Image_2_The Effect of the Time Interval Between Radiation and Hyperthermia on Clinical Outcome in 400 Locally Advanced Cervical Carcinoma Patients.pdf
Background: Addition of deep hyperthermia to radiotherapy results in improved local control (LC) and overall survival compared to radiotherapy alone in cervical carcinoma patients. Based on preclinical data, the time interval between radiotherapy, and hyperthermia is expected to influence treatment outcome. Clinical studies addressing the effect of time interval are sparse. The repercussions for clinical applications are substantial, as the time between radiotherapy and hyperthermia should be kept as short as possible. In this study, we therefore investigated the effect of the time interval between radiotherapy and hyperthermia on treatment outcome.
Methods: We analyzed all primary cervical carcinoma patients treated between 1996 and 2016 with thermoradiotherapy at our institute. Data on patients, tumors and treatments were collected, including the thermal dose parameters TRISE and CEM43T90. Follow-up data on tumor status and survival as well as late toxicity were collected. Data was analyzed using Cox proportional hazards analysis and Kaplan Meier analysis.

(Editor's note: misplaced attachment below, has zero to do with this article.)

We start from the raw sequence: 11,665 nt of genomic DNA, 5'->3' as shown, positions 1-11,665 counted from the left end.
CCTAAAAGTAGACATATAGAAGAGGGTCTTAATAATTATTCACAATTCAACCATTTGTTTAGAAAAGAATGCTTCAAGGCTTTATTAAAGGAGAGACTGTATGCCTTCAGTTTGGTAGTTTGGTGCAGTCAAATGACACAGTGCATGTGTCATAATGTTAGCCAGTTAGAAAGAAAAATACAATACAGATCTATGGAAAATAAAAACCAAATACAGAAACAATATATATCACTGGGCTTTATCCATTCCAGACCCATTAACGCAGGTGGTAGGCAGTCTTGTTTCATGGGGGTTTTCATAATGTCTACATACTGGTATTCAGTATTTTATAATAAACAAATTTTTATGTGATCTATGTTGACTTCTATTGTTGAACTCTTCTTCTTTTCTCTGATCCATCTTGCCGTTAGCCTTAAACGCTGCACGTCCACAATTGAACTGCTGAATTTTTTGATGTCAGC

Results: 400 patients were included. Kaplan Meier and univariate Cox analysis showed no effect of the time interval (range 30–230 min) on any clinical outcome measure. Besides known prognostic factors, thermal dose parameters TRISE and CEM43T90 had a significant effect on LC. In multivariate analysis, the thermal dose parameter TRISE (HR 0.649; 95% CI 0.501–0.840) and the use of image guided brachytherapy (HR 0.432; 95% CI 0.214–0.972), but not the time interval, were significant predictors of LC and disease specific survival.
Conclusions: The time interval between radiotherapy and hyperthermia, up to 4 h, has no effect on clinical outcome. These results are re-ensuring for our current practice of delivering hyperthermia within maximal 4 h after radiotherapy.